When moving your business into a brand new building, the last thing you want to worry about is being surprised by a large bill from an unknown energy supplier. This is what could happen, however, if you end up on a deemed business energy contract.

There is confusion surrounding deemed business contracts and what your rights are surrounding them. Are they expensive to cancel? Are they legitimate and legal? Why is my business on deemed rates?

A lot of business could save money by switching from a deemed rate to a negotiated one, but are unaware of how to do so. That's where we come in. In this guide, we explain exactly how deemed business energy contracts work, what to do if you find yourself in one, and how you can switch suppliers today with Business Energy UK.

What is a business energy deemed contract?

A business energy deemed contract occurs when a business uses energy, such as gas or electricity, in new premises without having agreed on a deal. They are typically enforced when a business moves into a new building and use energy before having signed with a supplier.

Deemed business energy contracts also occur when a deal has been terminated either by a customer or supplier but the business continues to use gas and electricity.

How do deemed business energy contracts work?

Deemed business electricity contracts are put into place when energy is used without a contract being worked out beforehand. A supplier will set the rates for the contract, which are regulated by Ofgem but are still much more expensive than a pre-arranged contract is. It is called a deemed business contract because the energy company are able to charge whatever they 'deem' reasonable for the property that the business has moved into.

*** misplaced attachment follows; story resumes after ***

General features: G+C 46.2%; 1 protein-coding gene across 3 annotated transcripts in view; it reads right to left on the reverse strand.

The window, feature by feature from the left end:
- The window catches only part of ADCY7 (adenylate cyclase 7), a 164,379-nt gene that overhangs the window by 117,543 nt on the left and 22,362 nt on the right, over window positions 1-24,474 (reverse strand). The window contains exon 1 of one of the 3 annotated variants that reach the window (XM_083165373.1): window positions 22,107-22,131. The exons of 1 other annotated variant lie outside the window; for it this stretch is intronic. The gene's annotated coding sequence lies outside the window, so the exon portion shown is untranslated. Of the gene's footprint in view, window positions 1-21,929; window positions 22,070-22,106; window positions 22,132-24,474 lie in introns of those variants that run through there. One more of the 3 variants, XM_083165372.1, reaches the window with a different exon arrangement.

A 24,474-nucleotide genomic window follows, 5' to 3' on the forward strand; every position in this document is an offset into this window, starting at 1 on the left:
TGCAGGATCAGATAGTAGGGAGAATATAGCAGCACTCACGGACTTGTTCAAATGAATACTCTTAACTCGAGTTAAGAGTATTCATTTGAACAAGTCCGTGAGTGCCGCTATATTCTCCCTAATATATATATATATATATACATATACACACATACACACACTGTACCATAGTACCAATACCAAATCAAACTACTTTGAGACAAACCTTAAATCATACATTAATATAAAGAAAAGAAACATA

Deemed business tariffs work similarly to out-of-contact contracts, but differ as customers do not choose to not have a contract. Rather, it is because they have just moved into new business premises and have not yet gone about choosing the right supplier.

You will only be charged a deemed rate until you settle on a contract with either your current supplier or a new supplier. The sooner you do this, the less you will have to pay, so we recommend finding a tariff either before you move so you never get charged a deemed rate, or as soon as you have time after moving.

Your rights with a deemed business energy contract

Before resigning to the fact that you will be charged extortionate energy costs because of a deemed non-domestic energy contract, read up about your rights and what you can do if in this situation.

Firstly, the supplier who is charging a deemed tariff is not able to stop you from switching business energy suppliers at any point. You are allowed to switch immediately, without giving notice, and should not be charged a termination fee for doing so.

If you find yourself on a deemed fixed-rate contract, you should be provided by your business energy supplier information about your new contract and fees, as well as details of other types of contracts. This allows you to compare electricity prices and find yourself a better deal.